Making a new project¶
Once you have a notebook that you think it is ready to be its own project you can follow these steps to get it set up. For the examples I’ll use an example project named “bears”:
1. Move the notebook into a new directory with same name¶
mkdir bears mv bears.ipynb ./bears cd bears
NOTE: If your project includes a file called index.ipynb, on the website, that will be treated as a special landing page for the whole project. This can be useful for projects with many notebooks that are best read in a particular order.
2. Start specifying the package dependencies¶
It can take a while to be sure you’ve captured every dependency, but I
usually start by using nbrr (
conda install -c conda-forge nbrr)
which reads the notebooks and looks for dependencies:
nbrr env --directory "." --name bears > anaconda-project.yml
NOTE: We tend to add
nomkl to the list of dependencies to speed
up environment build times. But there is no rule that you must do this.
MKL is used for better runtime performance in numpy operations, but since we
use Numba for most of the internal computations it’s not as important
for these particular projects.
3. Create the anaconda-project file¶
Copy template/.projectignore and template/anaconda-project.yml to your own project, then just replace NAME, DESC, MAINTAINERS, CREATED, LABELS and add the dependencies from step 2.
Labels Labels are used to give others a quick sense of what packages a particular project showcases. They are also used to indicate if a project depends on channels other than defaults. For example:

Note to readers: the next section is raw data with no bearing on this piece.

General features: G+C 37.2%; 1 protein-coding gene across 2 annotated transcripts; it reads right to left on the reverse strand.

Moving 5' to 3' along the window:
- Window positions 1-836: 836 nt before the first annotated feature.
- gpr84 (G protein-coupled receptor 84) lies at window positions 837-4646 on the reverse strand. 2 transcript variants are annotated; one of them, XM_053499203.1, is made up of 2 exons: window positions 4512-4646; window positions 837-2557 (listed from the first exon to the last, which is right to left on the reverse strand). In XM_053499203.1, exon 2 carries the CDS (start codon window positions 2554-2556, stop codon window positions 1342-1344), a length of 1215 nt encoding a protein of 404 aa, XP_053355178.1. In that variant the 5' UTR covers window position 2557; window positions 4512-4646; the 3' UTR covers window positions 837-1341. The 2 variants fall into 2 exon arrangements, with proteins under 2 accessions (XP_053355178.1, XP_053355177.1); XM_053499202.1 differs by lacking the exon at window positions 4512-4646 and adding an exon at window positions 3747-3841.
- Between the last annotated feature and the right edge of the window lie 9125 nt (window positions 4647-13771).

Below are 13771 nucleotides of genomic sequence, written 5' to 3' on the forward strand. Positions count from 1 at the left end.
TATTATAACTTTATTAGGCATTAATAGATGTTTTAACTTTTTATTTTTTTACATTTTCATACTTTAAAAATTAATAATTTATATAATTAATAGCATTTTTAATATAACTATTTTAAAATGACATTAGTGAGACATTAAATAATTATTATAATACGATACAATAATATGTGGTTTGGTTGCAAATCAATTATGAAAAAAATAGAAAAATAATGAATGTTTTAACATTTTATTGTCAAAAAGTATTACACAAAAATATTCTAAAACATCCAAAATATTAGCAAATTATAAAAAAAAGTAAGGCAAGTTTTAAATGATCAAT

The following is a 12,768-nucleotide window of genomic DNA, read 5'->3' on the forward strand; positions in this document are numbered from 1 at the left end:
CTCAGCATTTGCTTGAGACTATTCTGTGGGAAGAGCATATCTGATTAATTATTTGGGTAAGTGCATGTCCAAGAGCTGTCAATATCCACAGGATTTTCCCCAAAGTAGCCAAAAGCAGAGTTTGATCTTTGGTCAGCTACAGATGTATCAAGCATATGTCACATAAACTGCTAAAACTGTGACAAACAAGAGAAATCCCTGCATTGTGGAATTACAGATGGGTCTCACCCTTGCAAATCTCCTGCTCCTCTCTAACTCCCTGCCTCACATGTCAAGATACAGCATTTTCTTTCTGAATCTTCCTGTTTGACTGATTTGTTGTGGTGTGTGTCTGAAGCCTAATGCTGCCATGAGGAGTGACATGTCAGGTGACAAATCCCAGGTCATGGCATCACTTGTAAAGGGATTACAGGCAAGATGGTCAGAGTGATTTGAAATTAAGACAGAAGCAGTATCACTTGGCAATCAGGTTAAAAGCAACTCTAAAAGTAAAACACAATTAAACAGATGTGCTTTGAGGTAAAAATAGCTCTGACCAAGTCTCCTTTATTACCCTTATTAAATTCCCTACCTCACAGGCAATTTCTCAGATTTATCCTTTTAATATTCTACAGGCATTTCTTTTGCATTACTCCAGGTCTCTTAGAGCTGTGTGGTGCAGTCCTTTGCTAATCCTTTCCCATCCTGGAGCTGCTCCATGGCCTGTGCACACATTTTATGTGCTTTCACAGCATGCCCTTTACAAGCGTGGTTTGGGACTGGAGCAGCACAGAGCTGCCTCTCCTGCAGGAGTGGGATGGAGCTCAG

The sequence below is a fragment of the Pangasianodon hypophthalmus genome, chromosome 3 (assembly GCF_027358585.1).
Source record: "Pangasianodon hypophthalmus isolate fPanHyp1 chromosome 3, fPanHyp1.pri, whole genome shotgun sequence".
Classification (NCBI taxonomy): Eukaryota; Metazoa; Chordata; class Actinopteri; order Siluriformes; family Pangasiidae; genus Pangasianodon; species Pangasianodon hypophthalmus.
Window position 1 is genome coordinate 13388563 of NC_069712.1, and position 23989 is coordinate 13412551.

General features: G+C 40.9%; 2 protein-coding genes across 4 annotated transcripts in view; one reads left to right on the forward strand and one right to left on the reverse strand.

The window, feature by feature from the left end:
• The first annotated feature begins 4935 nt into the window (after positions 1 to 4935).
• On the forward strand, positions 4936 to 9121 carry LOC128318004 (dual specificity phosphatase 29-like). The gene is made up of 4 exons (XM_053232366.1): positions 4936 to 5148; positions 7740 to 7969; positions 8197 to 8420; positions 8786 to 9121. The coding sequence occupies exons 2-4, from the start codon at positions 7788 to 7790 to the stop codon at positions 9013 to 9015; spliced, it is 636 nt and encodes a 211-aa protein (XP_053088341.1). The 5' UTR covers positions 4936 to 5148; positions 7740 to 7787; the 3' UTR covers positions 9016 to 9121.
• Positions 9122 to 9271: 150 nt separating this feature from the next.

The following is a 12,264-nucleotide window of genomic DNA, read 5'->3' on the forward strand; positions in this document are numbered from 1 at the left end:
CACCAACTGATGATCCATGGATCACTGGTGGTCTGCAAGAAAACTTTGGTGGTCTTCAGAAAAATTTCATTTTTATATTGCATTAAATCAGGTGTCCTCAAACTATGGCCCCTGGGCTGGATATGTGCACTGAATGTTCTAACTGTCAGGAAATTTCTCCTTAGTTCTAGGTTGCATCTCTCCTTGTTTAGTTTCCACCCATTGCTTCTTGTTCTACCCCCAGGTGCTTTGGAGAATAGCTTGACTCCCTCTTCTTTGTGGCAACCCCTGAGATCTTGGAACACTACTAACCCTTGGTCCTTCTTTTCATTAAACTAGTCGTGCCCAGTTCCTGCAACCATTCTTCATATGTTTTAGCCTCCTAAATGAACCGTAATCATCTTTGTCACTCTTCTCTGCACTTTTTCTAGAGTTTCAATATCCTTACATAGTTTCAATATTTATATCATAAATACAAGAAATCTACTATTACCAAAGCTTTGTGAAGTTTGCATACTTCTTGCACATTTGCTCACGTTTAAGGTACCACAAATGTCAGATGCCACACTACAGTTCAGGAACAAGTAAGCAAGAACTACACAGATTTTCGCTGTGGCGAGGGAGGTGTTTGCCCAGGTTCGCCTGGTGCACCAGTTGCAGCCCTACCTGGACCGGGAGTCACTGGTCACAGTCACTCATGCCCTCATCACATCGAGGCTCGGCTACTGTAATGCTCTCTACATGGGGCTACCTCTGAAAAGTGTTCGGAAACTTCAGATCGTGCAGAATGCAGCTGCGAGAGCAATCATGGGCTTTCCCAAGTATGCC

labels: - channel_conda-forge - datashader - panel
Once the dependencies are sorted, make sure to add the appropriate commands.
If your project contains notebooks, then add a
commands: notebooks: notebook: .
If your project also contains servable panel dashboards then suffix them with “_panel” and add the following to the command dictionary:
dashboard: unix: panel serve *_panel.ipynb supports_http_options: true
NOTE: If your project contains an index.ipynb which illustrates the best path through the notebooks, then instead of the notebooks command above, add the following:
notebook: notebook: index.ipynb
Depending on unreleased package versions
In some cases you may have a notebook that relies on a development
version of a package, or perhaps you wish to refer to a particular git
tag that has not made it into a released version. In this case, you can
pip subsection to your list of dependencies of the form:
- pip: - git+https://github.com/ORG/REPO.git@REF#egg=PACKAGE
ORG is the GitHub organization (or username),
REPO is the name of the
REF is a git reference (e.g a git tag or simply
master to point to the very latest version) and
PACKAGE is the
name of the corresponding Python package. This syntax will use pip to
fetch the necessary code, check out the specified git reference, and
install the package.
Special website building options
If you’d like certain notebooks to be rendered on the website, but not linked
from the main page (perhaps they are linked from other notebooks), then add
the filenames to a list of
orphans: - appendix.ipynb
If you’d like notebooks to be skipped entirely when building the website, use the
skip: - data_prep.ipynb
4. Make sure it works¶
anaconda-project run test
You might need to declare extra dependencies or add data downloads (see bay_trimesh for an example of downloading data).
5. For remote or large data (optional)¶
Unless your data is small enough that it can be processed on every
continuous-integration build, you should make a much smaller version
of the data and put it in
test_data/bears. This step allows automated tests to be run in a
practical way, exercising all of the example’s functionality but on a
feasible subset of the data involved.
6. If using intake (optional)¶
The intake catalog should be at the top level of the project directory and called “catalog.yml”.
bears ├── anaconda-project.yml ├── bears.ipynb └── catalog.yml